The Female Eunuch: Germaine Greer -
'Women must learn their own history because they have a history which will give them pride in their daughters ... Courageous women brought us out of total bondage to our present improved position. We must not forsake them but learn from them and allow them to join the cause one more. (p304) ... The surest guide to the correctness of the path that women take is joy in the struggle. Revolution is the festival of the oppressed.' Ruth Bermann papers, University of Melbourne
(Women's Liberation) Anti Festival of Light and Mary Whitehouse campaign -
Lesbian Newsletter July '78: 'Mary Whitehouse, as representative of the Festival of Light, will be in Australia from the 1st to the 24th September. She will be in Victoria, mainly Melbourne, on the 15th 16th and 17th ... The program of the tour backed by the Festival of Light will focus on three main issues -
1. Exploitation of children by pornography and homosexuality.
2. The place of blasphemy in the 20th century. This will include issues of abscenity and censorship.
3. Year of the Child - the Rights of Children.
The first issue will focus attacks on homosexuality, the second will involve her successful blasphemy case against Gay News in England and the third will allow Festival of Light and its associate Right to Life a focus of attack on women's rights to abortion and control of their own bodies.
Support the Fight Against the Right! ... It is important that we begin organising now. The Festival of Light are organised, they have been planning the tour from the beginning of the year ... A successful campaign will need to be as broadly based as possible ... sexist attacks on Mary Whitehouse and arguments appealing to basic human rights are not the way to conduct a successful campaign ... We also have to counter their misinformation with facts. The theme of the Geelong visit appears to be "child care not child abuse" and so it will be made to seem that anyone not supporting Mary Whitehouse/Festival of Light supports child abuse ...
To avoid any sexist attacks on Mary Whitehouse it should be kept firmly in mind that she is only a representative of an organisation, namely Festival of Light and its associate Right to Life and it is the policies of these organisations, not the person Mary Whitehouse, that we are attacking.' Moore/Danaan papers University of Melbourne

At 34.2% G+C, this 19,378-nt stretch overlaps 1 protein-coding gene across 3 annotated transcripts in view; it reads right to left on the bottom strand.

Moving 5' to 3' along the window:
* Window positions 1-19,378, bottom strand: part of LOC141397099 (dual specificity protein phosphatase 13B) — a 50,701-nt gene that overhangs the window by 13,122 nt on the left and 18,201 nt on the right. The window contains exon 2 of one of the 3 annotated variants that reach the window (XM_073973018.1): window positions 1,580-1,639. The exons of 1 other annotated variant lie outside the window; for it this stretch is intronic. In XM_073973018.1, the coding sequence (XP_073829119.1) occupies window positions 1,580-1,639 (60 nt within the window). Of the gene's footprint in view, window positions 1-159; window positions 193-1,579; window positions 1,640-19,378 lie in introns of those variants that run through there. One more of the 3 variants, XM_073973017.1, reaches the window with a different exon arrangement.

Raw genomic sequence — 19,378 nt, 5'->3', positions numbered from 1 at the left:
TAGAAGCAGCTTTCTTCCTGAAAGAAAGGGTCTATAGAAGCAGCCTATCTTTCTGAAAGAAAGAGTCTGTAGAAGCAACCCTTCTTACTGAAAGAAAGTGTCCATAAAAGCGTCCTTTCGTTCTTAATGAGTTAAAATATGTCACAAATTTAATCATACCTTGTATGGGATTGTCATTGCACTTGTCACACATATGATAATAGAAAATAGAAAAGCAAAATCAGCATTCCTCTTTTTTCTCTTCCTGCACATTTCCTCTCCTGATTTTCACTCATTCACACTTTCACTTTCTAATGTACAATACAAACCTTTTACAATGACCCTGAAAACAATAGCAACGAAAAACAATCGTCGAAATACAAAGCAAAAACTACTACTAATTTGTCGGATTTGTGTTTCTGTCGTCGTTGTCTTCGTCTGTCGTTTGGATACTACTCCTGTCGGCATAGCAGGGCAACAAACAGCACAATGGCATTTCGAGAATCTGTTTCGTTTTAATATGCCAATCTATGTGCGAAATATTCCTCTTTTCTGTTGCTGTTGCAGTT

Marilyn Wise: 'Child Care Centres - When ascertaining the right of women to choose whether or not to have children, we must not forget the large numbers of women who want the right to have children without penalty, without being relegated to the traditional subordinate and ancillary role motherhood has become. At present, then, the raising of children is the responsibility of each competitive, isolated family, regardless of whether society provides the jobs or financial assistance necessary to do this. Parents should not have to endure the tremendous strains imposed on them, especially women, in trying to provide for the physical and emotional well-being of their children. Nor should children have to depend on the limited resources of isolated families and of individual women. Society as a whole should bear the responsibility of providing the best possible environment for the development of all children.
In modern urbanised society, a system of free child-care centres, financed by the government but controlled by those who use them would appear to be the most equitable and practicable way to implement this goal. ... The training of children of an early age in a social situation can help break down the competitiveness, selfishness, prejudice and authoritarian outlook which the structure of the patriarchal family system helps to promote.
Action for Adequate Child Care
A Report on the Consultation
held at Richmond Town Hall Wed May 13 1970' Bon Hull papers, Melbourne University
Yvonne Smith: 'First Child Care demonstration in Melbourne in the City Square held on 25 February. Women brought their children and demanded free child care. The Community Controlled Child Care organisation grew out of the early period of the Women's Liberation Movement.' page 29 Taking Time